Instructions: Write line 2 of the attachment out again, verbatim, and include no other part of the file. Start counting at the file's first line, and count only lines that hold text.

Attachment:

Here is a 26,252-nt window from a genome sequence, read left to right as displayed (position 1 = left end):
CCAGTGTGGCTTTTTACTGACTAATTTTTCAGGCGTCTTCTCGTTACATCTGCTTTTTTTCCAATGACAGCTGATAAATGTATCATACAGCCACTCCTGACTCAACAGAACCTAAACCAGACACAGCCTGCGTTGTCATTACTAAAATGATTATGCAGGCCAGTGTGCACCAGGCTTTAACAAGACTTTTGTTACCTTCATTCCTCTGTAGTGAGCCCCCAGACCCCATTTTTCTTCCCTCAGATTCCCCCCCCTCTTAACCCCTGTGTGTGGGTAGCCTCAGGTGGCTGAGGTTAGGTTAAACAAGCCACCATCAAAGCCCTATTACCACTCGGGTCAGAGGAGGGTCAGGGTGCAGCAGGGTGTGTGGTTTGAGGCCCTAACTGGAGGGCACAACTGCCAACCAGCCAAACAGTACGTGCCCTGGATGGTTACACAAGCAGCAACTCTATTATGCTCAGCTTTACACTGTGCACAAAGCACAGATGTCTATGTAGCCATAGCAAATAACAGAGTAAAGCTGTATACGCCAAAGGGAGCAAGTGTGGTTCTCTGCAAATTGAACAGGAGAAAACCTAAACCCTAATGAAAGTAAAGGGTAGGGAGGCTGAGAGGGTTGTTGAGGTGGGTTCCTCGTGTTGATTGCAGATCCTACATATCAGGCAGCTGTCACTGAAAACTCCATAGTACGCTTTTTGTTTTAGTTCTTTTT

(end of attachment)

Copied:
CCAGTGTGGCTTTTTACTGACTAATTTTTCAGGCGTCTTCTCGTTACATCTGCTTTTTTTCCAATGACAGCTGATAAATGTATCATACAGCCACTCCTGACTCAACAGAACCTAAACCAGACACAGCCTGCGTTGTCATTACTAAAATGATTATGCAGGCCAGTGTGCACCAGGCTTTAACAAGACTTTTGTTACCTTCATTCCTCTGTAGTGAGCCCCCAGACCCCATTTTTCTTCCCTCAGATTCCCCCCCCTCTTAACCCCTGTGTGTGGGTAGCCTCAGGTGGCTGAGGTTAGGTTAAACAAGCCACCATCAAAGCCCTATTACCACTCGGGTCAGAGGAGGGTCAGGGTGCAGCAGGGTGTGTGGTTTGAGGCCCTAACTGGAGGGCACAACTGCCAACCAGCCAAACAGTACGTGCCCTGGATGGTTACACAAGCAGCAACTCTATTATGCTCAGCTTTACACTGTGCACAAAGCACAGATGTCTATGTAGCCATAGCAAATAACAGAGTAAAGCTGTATACGCCAAAGGGAGCAAGTGTGGTTCTCTGCAAATTGAACAGGAGAAAACCTAAACCCTAATGAAAGTAAAGGGTAGGGAGGCTGAGAGGGTTGTTGAGGTGGGTTCCTCGTGTTGATTGCAGATCCTACATATCAGGCAGCTGTCACTGAAAACTCCATAGTACGCTTTTTGTTTTAGTTCTTTTT